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Get your Barf-bag out


Darren
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I haven't been on ActiveRain lately; this morning I was going thru some blogs and found one belonging to this NJ inspector.

Here's what he has on his profile:

Without boring you with my qualifications, I strive to be a different type of home inspector. Over the last 15 years, I have cultivated my profession to the extent that I care more for my clients than I do about the amount of money I am making. I get my fee but I also go that extra mile. I perform a lot of services for free, when a situation arises. I have learned many years ago to look at an older home with a different mindset than most inspectors. As homes increase in age and change hands, it is more likely to have an increased amount of defects. Many defects with older homes should considered as common and explained as such. My knowledge and smooth tone mannerism, affords me the edge I need to convey an extreme issues into one that can be absorbed by the home buyers. Not causing the hair on the back of their neck stand up is important. If more inspectors looked at a home and judged it for what it is and not what they think it should be, there would be less deals falling apart. A home buyer and their agent work hard together, they may view 10, 15, 25 or more homes together. I personally feel a high level of responsibility towards their efforts. The worst thing is, having it all go south and starting over.

His web site says he does pre-listing inspections for $195.00

PS- hey Neal, this guys down your way!

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In case Darren doesn't want to post the actual link, Google "I strive to be a different type of home inspector". It should be the first result.

From his website: A home inspector should indicate that a home passes or fails. He should outline the defects and you determine if the purchase is to costly for you. If you are buying a home under the market value, then the repairs may not exceed the value of the house. This scenario may make the purchase more reasonable for you.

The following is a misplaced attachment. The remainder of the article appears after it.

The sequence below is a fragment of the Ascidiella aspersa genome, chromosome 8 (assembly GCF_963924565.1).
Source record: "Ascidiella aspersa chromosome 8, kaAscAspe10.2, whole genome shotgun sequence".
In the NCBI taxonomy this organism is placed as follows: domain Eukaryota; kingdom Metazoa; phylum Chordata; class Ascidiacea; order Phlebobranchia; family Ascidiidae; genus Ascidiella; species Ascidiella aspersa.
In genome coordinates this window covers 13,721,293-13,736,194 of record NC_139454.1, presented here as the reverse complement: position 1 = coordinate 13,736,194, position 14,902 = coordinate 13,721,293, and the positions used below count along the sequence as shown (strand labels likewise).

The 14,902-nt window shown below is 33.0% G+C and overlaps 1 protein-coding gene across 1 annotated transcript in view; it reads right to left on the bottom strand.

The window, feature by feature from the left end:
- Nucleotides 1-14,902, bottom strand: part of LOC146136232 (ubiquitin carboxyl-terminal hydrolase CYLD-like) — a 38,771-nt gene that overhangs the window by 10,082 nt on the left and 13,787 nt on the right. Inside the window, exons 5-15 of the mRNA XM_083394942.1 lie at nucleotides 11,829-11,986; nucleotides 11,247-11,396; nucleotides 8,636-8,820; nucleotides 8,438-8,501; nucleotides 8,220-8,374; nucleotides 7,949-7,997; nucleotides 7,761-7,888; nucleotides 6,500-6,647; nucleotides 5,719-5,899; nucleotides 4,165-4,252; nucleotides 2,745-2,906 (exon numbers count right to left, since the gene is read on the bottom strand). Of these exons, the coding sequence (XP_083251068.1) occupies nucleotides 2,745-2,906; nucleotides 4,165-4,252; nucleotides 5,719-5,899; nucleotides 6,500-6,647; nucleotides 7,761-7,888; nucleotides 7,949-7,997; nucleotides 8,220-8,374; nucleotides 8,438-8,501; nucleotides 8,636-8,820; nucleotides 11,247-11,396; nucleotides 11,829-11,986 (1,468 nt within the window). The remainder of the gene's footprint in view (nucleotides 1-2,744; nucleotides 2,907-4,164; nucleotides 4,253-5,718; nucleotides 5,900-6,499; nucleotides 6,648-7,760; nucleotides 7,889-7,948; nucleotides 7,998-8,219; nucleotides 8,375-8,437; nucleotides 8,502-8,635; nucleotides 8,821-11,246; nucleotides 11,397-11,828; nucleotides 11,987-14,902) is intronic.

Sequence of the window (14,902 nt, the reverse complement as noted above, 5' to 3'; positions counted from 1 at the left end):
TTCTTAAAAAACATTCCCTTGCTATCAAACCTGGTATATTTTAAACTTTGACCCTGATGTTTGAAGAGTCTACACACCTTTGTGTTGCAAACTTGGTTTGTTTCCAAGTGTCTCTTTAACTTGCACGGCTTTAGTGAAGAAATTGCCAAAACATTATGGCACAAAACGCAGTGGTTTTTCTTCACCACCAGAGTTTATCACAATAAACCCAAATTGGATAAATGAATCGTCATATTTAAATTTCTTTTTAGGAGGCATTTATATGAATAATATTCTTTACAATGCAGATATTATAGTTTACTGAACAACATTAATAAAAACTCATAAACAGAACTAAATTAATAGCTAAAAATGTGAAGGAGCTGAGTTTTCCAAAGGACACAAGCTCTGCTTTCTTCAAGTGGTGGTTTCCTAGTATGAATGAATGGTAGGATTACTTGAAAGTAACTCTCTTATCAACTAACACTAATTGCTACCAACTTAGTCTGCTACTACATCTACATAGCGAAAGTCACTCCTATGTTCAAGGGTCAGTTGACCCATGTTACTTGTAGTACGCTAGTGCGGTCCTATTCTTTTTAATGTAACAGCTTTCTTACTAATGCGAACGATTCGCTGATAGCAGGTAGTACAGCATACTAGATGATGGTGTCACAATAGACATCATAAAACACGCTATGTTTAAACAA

Yikes!

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Not to beat a dead horse, but that has to be a parody site, a la The Onion. It just has to be.

Procedure

The way we perform our home inspection is simple. Together we start at the upper levels of the home and work our way down. Over the years we have found that inspecting the nicer rooms (as opposed to an unfinished basement) the the buyer become more comfortable with the inspection process and like the house even more. Starting an inspection in a basement usually makes home buyers uncomfortable and disappointed. The reason for this is because the greater amount of the problems are located in the basement. So getting hit with them first is a shock that last throughout the entire inspection.

On a different note, I wonder how lightly Mattel Inc. takes trademark infringement.

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I looked at a house last week for a woman who was referred by another client. The buyer and her big-hair Betty realtor showed up at the end. The realtor, whom I'd never met, was all smiles, and of course told me I JUST HAD to give her some cards.

We sat at the kitchen table, and I noticed the realtor was holding a Repair-Request form that had that 8" x 8" area to write in said requests. I begin speaking about the nine-year-old house we were in, which wasn't awful by any means, but which needed some attention. First the smile disappears, then the realtor turns away from me and stares out the window. When I was about halfway through what I had to say, I kid you not, the realtor began wadding the Repair-Request form into a tight little ball.

I would have given anything to have had my computer cam turned on.

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Not to beat a dead horse, but that has to be a parody site, a la The Onion. It just has to be.

Procedure

The way we perform our home inspection is simple. Together we start at the upper levels of the home and work our way down. Over the years we have found that inspecting the nicer rooms (as opposed to an unfinished basement) the the buyer become more comfortable with the inspection process and like the house even more. Starting an inspection in a basement usually makes home buyers uncomfortable and disappointed. The reason for this is because the greater amount of the problems are located in the basement. So getting hit with them first is a shock that last throughout the entire inspection.

On a different note, I wonder how lightly Mattel Inc. takes trademark infringement.

*censored*

I have censored my own comments because they were childish and vulgar. My new comments are below.

This fellow seems to be a fine gentleman and a credit to the profession.

- Jim Katen, Oregon